Anthony dominates for injury-plagued Knicks


Anthony dominates for injury-plagued Knicks

By A.Sherrod Blakely

BOSTON With Chauncey Billups (left knee) out and Amar'e Stoudemire (back spasms) joining him by halftime, the New York Knicks had no choice but to put the team on the broad shoulders of Carmelo Anthony.

That's good for the Celtics, right?

Not in the eyes of Celtics coach Doc Rivers.

"When I heard Stoudemire was out, I turned to (assistant coach) Lawrence Frank and said, 'Oh, jeez, they got us right where they want us now,' " Rivers recalled saying.

Minus two-thirds of their Big Three, the Knicks relied almost exclusively on Anthony to generate points.

He didn't disappoint as he finished with 42 points to go with 17 rebounds.

As good as Anthony played, the Celtics' depth ultimately proved to be too much as the C's escaped with a 96-93 win.

The Celtics did everything they could to limit him.

They double-teamed him. They would tilt a defender. They would blitz him as soon as he touched the ball, trying their best to get it out of his hands.

A number of defensive sets from the C's were seldom-used this year, which speaks volumes about the problems Anthony's game caused the Celtics.

So with the game so tight down the stretch, the Celtics began sending help defense almost as soon as the ball was in Anthony's hands.

"He was going to make the shot," was the explanation given by Rivers. "He was making everything else. So we had to do it and I thought we did a great job."

Trailing by a point, Anthony had the ball in his hands but opted to pass to Jared Jeffries who had the ball stolen from him by Kevin Garnett.

After the game, Anthony had no regrets about giving the ball up on that situation.

"For the last two minutes, they were double-teaming me every time I got the ball," Anthony said. "After the time-out, I knew 100 percent they was going to double team. As soon as I got it, I saw the double team coming, I made the right play. The right play was to to go Jared. I thought Jared was going to lay it up, he thought he had a pass underneath. That's here or there. I made the right play so I can live with that."

Without Billups and Stoudemire, it was clear that Knicks head coach Mike D'Antoni would lean heavily on Anthony to carry the scoring load.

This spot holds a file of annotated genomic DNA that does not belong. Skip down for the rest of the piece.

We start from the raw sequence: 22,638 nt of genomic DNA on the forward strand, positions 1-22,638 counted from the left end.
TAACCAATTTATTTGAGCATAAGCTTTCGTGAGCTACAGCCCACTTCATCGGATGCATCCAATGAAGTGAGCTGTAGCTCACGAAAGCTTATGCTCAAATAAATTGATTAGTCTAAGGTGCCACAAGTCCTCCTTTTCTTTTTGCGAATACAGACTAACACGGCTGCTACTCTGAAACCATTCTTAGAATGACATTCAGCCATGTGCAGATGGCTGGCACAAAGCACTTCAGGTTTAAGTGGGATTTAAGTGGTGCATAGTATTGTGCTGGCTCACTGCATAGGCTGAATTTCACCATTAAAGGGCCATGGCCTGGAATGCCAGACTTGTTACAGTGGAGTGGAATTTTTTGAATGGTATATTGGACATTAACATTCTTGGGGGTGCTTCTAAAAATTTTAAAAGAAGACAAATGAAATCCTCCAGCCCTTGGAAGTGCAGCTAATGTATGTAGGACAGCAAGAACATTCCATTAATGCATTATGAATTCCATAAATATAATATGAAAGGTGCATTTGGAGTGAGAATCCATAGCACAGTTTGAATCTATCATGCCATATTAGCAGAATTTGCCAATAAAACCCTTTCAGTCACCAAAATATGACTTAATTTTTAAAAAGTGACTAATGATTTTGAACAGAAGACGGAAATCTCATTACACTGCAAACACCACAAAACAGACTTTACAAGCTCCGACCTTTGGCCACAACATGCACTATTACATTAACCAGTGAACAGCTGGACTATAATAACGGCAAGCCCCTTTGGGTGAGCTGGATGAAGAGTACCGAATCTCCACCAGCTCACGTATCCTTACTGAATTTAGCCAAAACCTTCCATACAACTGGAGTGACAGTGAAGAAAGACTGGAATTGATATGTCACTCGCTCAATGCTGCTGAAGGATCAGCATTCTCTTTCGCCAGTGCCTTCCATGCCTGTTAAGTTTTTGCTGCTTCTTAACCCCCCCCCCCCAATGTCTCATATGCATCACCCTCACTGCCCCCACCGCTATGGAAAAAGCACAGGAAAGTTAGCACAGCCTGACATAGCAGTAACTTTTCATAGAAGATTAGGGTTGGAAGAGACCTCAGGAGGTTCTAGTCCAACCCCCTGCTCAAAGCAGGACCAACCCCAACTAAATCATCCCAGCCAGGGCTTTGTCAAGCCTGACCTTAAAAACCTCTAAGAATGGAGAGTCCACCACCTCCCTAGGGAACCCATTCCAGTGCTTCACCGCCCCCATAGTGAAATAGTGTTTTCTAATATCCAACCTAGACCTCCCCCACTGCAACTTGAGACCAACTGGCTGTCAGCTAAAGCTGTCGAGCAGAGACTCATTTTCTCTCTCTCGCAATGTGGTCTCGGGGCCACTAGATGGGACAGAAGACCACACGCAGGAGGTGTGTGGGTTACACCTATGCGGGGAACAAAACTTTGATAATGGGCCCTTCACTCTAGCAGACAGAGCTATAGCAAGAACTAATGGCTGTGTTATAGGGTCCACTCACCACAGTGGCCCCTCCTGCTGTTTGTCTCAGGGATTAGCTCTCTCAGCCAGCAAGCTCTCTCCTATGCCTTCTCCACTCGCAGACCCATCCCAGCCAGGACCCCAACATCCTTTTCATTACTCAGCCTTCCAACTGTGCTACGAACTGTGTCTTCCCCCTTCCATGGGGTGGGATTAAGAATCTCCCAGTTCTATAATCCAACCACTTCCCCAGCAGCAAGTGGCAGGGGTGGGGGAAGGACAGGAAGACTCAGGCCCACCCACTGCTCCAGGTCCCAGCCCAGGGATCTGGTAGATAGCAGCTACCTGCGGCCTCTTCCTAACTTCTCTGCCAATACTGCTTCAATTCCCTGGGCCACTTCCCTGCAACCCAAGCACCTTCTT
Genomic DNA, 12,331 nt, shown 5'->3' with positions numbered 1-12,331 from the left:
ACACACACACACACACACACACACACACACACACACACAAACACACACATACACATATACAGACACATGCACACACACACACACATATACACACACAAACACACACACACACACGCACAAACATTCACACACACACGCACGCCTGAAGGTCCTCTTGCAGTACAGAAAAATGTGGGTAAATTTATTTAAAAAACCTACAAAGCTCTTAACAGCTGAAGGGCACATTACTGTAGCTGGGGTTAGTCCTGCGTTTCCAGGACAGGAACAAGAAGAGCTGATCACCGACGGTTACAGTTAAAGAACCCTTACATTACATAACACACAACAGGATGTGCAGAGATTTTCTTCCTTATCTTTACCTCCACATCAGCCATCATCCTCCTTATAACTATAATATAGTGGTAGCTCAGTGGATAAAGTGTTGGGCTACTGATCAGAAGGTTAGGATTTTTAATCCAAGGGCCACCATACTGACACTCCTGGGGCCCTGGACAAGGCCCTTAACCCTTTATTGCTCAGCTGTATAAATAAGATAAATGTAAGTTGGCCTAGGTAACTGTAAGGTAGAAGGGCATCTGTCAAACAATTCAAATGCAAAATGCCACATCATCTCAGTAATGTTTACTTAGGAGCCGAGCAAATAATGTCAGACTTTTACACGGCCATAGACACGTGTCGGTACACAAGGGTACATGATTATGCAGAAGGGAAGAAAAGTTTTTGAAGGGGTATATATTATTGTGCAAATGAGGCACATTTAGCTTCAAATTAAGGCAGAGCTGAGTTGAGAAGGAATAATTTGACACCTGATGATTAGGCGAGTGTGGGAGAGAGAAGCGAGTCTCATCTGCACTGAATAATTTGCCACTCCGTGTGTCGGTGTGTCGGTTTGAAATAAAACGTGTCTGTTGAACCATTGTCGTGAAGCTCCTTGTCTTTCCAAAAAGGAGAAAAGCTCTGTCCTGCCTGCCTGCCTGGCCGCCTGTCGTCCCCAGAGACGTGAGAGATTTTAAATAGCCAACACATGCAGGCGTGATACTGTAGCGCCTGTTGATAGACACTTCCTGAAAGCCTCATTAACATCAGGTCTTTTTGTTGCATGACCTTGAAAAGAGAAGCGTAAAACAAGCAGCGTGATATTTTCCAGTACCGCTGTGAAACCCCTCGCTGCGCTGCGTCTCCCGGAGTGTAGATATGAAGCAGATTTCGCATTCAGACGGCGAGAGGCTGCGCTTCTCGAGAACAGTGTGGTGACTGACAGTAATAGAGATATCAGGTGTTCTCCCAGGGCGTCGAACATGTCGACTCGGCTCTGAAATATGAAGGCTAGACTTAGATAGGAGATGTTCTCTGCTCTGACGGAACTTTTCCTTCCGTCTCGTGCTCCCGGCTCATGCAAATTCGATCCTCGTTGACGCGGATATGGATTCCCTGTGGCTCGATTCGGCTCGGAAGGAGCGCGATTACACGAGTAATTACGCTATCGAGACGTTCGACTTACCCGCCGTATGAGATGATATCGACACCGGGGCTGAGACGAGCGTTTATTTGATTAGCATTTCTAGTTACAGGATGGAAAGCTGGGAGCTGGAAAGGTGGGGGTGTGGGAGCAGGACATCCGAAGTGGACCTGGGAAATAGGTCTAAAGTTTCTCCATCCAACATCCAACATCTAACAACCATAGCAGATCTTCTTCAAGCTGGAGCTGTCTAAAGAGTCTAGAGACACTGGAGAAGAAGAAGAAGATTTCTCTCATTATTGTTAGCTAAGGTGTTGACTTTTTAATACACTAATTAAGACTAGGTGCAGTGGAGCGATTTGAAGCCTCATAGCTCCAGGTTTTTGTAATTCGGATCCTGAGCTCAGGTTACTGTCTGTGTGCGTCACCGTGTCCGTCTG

"I don't know if I had that exact conversation, but I think it was pretty obvious that we're going to him every time and he was going to play the whole second half," D'Antoni said.

Rivers was not surprised that Anthony would bounce back with a strong game after hearing from the media about how he struggled with his shot in Boston's 87-85 Game 1 win.

"Great players hear all that stuff," Rivers said. "All it does is gets them going and he (Anthony) was determined."

But as well as Anthony played, it appeared as though fatigue began to set in near the end of the game.

After Jared Jeffries turned the ball over with 4.1 seconds to play, the Knicks failed to foul until Delonte West was hacked with just 0.6 seconds on the clock.

"He (West) just got away," D'Antoni said. "Melo was going, 'I don't think I can get out there.' He was so tired at that point. It was tough."

The same could be said for Anthony's prolific night scoring the ball.

"Melo was in an unbelievable rhythm," Garnett said. "Some of the shots he made were just incredible."

As well as Anthony shot, the end result was a Celtics victory.

That, more than anything else, is what the C's take with them as they prepare for Games 3 and 4 in New York.

"We won the game. That's all we get out of this," Rivers said. "Great win. The playoffs. The whole key for you is to win games, and we did that."

A. Sherrod Blakely can be reached Sherrod on Twitter at http:twitter.comsherrodbcsn

Celtics can't complete comeback, fall to Bucks, 103-100

Celtics can't complete comeback, fall to Bucks, 103-100

BOSTON – Wednesday’s game against the Milwaukee Bucks wasn’t the first time during their impressive run at home that the Boston Celtics found themselves playing from behind most of the game.

But as hard as the Celtics fought, putting together one mini-run after another, it just wasn’t enough to knock off the red-hot Milwaukee Bucks who came away with a 103-100 win. 

The Celtics (48-27) had their four-game winning streak snapped while the Bucks (39-36) have now won 13 of their last 16 games as they continue to climb the Eastern Conference standings and pose a legit threat to any team they face in the first round of the playoffs. 

Boston, which trailed by as many as 14 points, rallied to tie the game at 93 in the fourth, but back-to-back baskets by Milwaukee’s Malcolm Brogdon put the Bucks ahead 97-93. The Celtics soon found themselves back to within one possession after Jae Crowder split a pair of free throws making it a 99-96 game.